Like all film festivals, there were so many titles in the line-up that of course not all were guaranteed to be great and some rested on the reputation of their stars or earlier career of their directors, but even when the films proved to be so bad they elicited laughter from the audience – Dario Argento’s Giallo, for example – the experience of watching a horror film with an audience of appreciative genre fans on a massive screen made it worthwhile…

Here’s to another 10 years of FrightFest.


In anticipation of FrightFest’s Halloween extravaganza, we review some of our personal favourites from this year’s festival, two of which are out in UK cinemas in October.

Triangle (released Oct 16)

From the director of Creep and Severance comes a satisfyingly chilling thriller in which a young woman is caught in a circular nightmare and is led to go through the same events over and over again. Although anyone who saw the excellent time-travel Spanish thriller Timecrimes may have an unpleasant sense of déjà vu, Triangle offers enough genuine tension and striking images as well as a real sense of existential claustrophobia to make the audience forget that the plot is not only derivative but also sometimes a little muddled. Melissa George gives a fantastic, intense performance as the woman in trouble and infuses the film with emotional depth. VIRGINIE SÉLAVY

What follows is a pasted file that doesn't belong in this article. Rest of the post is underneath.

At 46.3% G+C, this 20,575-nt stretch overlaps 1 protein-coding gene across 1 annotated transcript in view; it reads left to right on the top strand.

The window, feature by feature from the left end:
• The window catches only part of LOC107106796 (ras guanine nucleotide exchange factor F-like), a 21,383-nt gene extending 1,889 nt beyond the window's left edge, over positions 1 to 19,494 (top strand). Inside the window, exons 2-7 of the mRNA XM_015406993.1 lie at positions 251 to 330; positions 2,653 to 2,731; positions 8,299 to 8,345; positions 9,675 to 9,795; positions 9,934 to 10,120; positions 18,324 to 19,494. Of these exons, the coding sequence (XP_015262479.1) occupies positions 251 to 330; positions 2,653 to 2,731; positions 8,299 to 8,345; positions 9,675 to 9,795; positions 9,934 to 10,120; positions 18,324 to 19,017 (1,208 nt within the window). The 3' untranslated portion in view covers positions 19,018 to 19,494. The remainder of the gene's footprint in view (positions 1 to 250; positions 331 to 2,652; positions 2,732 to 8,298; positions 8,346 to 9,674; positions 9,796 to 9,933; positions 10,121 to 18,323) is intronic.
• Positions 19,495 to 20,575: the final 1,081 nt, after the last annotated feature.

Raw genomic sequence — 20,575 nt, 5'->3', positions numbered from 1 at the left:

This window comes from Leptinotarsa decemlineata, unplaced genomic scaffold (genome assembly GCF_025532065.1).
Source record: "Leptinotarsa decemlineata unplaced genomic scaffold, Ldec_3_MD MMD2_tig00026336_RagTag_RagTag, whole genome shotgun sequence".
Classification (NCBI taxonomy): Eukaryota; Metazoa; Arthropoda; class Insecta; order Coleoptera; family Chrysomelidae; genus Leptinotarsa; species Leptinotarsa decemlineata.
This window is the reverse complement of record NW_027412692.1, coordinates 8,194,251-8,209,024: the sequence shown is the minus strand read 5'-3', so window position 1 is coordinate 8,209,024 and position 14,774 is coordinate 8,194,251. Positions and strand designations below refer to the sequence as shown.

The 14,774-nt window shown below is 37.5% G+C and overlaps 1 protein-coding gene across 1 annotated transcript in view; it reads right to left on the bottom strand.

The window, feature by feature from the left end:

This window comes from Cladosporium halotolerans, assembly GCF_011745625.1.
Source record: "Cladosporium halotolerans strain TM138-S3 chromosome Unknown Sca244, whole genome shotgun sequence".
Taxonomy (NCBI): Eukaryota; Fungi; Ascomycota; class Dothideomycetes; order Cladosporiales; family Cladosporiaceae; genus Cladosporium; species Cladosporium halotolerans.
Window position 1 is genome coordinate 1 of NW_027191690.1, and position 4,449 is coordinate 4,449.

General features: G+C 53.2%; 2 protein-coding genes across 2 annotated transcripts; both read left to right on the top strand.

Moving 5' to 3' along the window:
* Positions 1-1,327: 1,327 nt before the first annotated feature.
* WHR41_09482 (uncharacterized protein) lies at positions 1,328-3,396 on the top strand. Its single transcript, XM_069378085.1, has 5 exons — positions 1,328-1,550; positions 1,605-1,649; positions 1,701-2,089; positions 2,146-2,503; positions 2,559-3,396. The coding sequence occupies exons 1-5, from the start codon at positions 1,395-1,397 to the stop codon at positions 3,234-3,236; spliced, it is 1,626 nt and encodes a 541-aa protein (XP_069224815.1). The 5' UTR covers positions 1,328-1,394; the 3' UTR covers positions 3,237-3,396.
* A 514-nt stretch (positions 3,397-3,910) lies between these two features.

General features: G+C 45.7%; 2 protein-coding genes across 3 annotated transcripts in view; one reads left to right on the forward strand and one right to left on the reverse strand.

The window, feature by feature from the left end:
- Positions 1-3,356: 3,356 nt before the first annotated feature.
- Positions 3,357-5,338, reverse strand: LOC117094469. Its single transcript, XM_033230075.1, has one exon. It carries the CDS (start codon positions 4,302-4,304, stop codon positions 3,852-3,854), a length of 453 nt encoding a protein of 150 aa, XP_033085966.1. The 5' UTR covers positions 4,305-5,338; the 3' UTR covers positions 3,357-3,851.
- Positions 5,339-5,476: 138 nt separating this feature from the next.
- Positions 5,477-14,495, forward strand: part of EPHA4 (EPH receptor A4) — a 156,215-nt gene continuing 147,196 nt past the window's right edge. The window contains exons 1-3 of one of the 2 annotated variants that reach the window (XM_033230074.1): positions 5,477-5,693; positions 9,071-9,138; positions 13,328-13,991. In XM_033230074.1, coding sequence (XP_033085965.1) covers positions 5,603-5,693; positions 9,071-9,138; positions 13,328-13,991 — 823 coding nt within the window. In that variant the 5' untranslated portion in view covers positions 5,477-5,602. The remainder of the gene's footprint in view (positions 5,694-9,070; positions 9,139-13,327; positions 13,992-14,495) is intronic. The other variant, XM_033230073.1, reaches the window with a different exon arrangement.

Pontypool (released Oct 16)

In 1938, Orson Welles created a radio adaptation of his British namesake’s The War of the Worlds, which famously ‘panicked’ America into believing Martians were invading their fair shores. Pontypool updates and subverts that idea by having the observers of a zombie-like outbreak hole up in a radio station and stay on air to inform other possible survivors about the situation, leading to a phone call from an incredulous BBC World Service reporter and the dissemination of a possible cure over the airwaves. In my opinion, this was the finest film of the festival, showing how you can create a haunting atmosphere with a small cast of great actors and an intriguing, infectious premise. Appropriately, the recorded soundtrack of the film was broadcast, with slight alterations, as a radio play, which works almost as well without the visuals. At a Q & A after the screening, the producer said a sequel was on its way and since the plot of Pontypool is based on only one page from the out-of-print novel it’s adapted from, I’m fascinated to find out what happens next. ALEX FITCH